Three weeks and change after Colorado State Parks issued its long-awaited approval of the artist Christo's proposed "Over the River" (not to mention several more years of infighting and bureaucratic hoop-jumping), the project, which would suspend some 5.9 miles of fabric panels over a stretch of the Arkansas River between Salida and Cañon City, is still hanging by a figurative thread; though most systems are go at this point, the Federal Bureau of Land Management is taking its sweet time deciding whether or not it wants to give its final go-ahead. And for a project clamored for by nearly every person of artistic note in the state -- plus Governor Hickenlooper, who "unequivocally supports" it -- it's been a whole lot of dawdling around.
It actually would not be the first massive project the artist primarily known for massive projects has mounted in Colorado; back in '70s, when he and his late wife and longtime collaborator Jean-Claude were making their name in the immense installation business, the two managed to pull off "Valley Curtain," a 400-meter cloth stretched across Rifle Gap. It was almost immediately destroyed by wind and rocks, but while it was up there, it was pretty epic.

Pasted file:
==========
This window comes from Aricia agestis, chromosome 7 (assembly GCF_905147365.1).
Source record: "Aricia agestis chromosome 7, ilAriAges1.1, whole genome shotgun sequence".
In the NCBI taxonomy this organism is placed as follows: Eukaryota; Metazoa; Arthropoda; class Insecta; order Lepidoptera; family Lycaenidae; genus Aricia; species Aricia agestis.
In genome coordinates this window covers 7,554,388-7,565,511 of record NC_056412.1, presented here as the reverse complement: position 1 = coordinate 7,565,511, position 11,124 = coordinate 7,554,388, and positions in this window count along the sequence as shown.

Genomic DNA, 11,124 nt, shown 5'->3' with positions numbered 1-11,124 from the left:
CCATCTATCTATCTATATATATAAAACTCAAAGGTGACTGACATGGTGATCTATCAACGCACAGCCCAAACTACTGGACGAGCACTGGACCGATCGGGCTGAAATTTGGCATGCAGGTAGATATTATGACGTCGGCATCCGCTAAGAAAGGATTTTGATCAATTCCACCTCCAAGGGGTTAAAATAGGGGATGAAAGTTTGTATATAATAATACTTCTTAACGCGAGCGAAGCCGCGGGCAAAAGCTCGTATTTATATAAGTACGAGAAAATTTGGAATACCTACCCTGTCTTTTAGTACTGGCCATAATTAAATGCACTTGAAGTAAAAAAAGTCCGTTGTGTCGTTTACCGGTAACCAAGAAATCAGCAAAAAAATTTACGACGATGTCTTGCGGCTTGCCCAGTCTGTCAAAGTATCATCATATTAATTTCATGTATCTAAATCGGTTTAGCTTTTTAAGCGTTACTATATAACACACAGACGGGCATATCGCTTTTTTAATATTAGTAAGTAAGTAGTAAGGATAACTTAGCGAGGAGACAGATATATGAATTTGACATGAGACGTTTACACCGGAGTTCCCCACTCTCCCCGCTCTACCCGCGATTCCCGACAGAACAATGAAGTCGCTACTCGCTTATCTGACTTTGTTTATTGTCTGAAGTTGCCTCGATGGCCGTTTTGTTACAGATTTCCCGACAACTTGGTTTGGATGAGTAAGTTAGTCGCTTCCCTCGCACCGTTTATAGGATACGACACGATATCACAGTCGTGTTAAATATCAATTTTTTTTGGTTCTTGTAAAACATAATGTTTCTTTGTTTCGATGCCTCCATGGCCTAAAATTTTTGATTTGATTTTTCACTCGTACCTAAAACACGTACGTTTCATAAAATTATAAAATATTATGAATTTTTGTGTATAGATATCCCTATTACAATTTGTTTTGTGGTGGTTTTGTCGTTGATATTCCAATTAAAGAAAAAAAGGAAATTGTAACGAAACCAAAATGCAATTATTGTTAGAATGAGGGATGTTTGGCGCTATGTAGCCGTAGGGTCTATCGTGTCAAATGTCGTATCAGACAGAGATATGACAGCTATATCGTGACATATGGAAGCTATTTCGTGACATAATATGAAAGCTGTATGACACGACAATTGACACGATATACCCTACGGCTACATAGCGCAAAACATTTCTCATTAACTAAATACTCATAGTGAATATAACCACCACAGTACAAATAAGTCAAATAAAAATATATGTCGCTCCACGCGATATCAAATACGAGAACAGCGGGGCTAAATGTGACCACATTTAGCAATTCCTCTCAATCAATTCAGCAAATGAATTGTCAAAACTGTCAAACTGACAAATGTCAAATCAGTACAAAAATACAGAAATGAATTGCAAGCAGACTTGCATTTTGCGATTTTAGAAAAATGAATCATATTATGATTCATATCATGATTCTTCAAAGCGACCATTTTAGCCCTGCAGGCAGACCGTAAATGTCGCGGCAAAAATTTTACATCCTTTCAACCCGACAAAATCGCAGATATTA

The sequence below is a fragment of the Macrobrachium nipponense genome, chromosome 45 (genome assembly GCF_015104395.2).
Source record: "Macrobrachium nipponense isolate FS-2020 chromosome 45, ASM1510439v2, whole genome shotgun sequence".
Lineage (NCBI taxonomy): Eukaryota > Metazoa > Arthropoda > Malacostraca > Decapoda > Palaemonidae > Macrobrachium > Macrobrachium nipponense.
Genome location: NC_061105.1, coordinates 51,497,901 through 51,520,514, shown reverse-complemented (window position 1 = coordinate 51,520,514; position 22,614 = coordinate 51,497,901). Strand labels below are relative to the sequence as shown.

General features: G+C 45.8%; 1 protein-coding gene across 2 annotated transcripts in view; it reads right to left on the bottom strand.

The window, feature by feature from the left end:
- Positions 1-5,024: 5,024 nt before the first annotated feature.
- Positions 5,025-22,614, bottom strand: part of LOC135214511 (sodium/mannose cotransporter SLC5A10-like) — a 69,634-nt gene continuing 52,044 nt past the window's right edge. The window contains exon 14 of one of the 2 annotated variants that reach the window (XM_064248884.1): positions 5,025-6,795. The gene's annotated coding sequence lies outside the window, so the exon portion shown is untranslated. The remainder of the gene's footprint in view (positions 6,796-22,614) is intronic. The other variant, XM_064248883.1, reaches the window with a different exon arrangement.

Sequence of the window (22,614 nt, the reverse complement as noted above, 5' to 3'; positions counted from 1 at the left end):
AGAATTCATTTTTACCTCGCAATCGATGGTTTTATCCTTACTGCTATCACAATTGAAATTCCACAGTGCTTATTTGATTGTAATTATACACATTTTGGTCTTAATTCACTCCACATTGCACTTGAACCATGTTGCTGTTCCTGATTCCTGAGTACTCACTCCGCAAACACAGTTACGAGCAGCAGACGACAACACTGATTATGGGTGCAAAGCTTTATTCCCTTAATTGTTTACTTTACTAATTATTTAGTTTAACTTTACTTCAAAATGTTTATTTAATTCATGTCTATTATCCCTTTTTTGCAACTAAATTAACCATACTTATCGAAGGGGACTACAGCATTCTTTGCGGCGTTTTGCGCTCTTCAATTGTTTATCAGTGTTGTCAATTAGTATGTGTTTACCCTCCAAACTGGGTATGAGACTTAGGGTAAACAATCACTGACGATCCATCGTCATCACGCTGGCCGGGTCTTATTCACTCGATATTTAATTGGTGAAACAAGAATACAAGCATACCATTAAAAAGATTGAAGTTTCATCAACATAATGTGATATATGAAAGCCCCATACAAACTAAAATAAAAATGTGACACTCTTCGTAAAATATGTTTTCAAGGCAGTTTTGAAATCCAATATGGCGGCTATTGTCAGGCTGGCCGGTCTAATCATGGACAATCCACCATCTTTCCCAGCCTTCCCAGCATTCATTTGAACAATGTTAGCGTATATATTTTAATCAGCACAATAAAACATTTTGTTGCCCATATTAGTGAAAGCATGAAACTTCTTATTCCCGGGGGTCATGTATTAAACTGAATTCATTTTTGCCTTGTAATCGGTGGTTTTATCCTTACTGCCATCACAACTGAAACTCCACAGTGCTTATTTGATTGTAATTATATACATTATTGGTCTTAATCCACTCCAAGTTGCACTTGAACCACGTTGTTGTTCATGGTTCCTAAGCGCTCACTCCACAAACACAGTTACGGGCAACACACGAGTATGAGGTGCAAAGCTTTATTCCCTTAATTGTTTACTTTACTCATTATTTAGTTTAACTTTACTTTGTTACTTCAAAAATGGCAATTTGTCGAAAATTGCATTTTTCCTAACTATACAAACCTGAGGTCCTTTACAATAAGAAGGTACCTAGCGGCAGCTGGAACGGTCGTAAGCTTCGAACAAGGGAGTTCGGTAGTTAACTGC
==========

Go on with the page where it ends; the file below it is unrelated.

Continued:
It's been a long time since then, though, and no doubt that although Jean-Claude died a couple of years ago, the man has the chops to pull off "Over the River" for its proposed two weeks of duration.
We Believe Local Journalism is Critical to the Life of a City
Support Our Journalism
In any case, he'll be back in Colorado whether his project is or not tomorrow for a lecture at the Vail Symposium, where perhaps he'll be able to swing the pendulum of public opinion a little further in his favor. But even if we don't get to have "Over the River," we'll at least get to imagine it. And our imaginings will be aided, we daresay, by Christo's beautiful sketches. Keep paging down for more.